Boat collisions happen every year, mainly because of operator inattention and ignorance of rules. Not knowing the right of way rules can be dangerous to yourself and everyone boating around you. Reviewing the Navigation Rules, regulated by the U.S. Coast Guard, can easily prevent collisions.
- Right of Way
- Give-way vessel: vessel that does not have the right of way
- Stand-on vessel: vessel that does have right of way
- If the skipper of an approaching boat doesn’t know the right of way rules, then a series of warning horns can be made to make them aware of what is going on around them.
- 2 horns for approaching port side
- 5 horns for danger or on coming vessel
Many individual rules apply to avoiding collisions, like Rule 17(b). The rule states, “When from any cause, the vessel required to keep her course and speed finds herself so close that collision cannot be avoided by the action of the give-way vessel alone, she shall take such action as will best aid to avoid collision.” It is considered the “ultimate rule” in boating. Another important rule is Rule 8(a, c). These rules state that, (a) “Any action taken at avoid collision shall be taken in accordance with Rules 4-29 and shall if the circumstances of the case admit, be positive, made in ample time and with due regard to the observance of good seamanship.” (b) “Any alteration of course and/or speed to avoid collision shall, if the circumstances of the case admit, be large enough to be readily apparent to another vessel observing visually or by radar; a succession of small alterations of course and/or speed should be avoided.”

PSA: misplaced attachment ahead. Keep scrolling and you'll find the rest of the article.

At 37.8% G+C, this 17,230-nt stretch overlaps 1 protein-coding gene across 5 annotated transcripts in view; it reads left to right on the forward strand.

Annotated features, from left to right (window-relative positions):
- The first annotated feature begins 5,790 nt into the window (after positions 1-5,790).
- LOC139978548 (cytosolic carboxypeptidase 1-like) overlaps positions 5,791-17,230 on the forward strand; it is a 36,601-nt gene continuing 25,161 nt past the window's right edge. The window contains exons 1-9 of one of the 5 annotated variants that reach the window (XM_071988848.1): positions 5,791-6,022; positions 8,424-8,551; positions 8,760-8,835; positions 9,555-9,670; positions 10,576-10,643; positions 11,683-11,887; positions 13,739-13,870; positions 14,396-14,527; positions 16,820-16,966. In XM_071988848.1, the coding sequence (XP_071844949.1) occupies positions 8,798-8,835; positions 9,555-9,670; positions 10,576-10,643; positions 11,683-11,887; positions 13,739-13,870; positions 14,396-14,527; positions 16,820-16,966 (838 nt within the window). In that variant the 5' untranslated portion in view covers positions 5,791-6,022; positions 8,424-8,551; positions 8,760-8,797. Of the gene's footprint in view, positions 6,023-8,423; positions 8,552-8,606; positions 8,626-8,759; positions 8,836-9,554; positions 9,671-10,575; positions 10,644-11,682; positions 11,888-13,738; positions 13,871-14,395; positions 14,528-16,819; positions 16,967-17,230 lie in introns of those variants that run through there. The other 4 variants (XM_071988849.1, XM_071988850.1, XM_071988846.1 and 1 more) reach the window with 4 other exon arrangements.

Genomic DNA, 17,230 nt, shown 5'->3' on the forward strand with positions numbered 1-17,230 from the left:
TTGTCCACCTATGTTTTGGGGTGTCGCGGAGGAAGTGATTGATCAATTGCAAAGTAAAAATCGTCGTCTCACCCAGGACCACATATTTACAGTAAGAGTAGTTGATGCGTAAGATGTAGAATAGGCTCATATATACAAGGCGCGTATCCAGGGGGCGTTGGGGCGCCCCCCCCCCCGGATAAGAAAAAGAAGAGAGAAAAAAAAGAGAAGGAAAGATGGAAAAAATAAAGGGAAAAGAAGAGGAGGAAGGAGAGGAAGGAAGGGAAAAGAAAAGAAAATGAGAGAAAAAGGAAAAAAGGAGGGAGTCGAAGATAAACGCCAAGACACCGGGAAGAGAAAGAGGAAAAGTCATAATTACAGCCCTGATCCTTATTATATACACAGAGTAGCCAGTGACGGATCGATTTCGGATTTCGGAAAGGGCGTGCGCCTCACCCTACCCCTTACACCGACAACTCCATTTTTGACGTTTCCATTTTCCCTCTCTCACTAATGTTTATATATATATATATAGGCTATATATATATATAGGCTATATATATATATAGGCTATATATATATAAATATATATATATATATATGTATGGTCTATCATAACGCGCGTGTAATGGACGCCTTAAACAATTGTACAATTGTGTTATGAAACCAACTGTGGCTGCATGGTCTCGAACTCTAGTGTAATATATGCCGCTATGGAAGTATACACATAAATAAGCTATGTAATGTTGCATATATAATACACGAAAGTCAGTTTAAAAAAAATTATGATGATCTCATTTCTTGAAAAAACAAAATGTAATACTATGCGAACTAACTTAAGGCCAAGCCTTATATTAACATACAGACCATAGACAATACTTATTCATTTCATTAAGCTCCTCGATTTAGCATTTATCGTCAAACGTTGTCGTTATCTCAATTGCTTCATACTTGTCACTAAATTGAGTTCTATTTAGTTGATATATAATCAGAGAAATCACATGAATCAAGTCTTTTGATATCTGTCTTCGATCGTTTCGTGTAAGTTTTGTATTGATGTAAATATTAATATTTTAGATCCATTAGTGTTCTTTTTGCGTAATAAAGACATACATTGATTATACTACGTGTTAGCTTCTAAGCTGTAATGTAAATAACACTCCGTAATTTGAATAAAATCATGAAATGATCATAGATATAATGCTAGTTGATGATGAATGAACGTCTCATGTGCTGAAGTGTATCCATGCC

If you or your loved one have been injured or killed because of a responsible party’s negligent acts, seek immediate legal counsel. If you have been hurt, you have the right to seek compensation. For a free no risk consultation call now 1-800-264-3455, or fill out our contact form for a free initial consultation. Meet with our attorneys by appointment in your location in Mid-Missouri, St. Louis, and Kansas and throughout Missouri.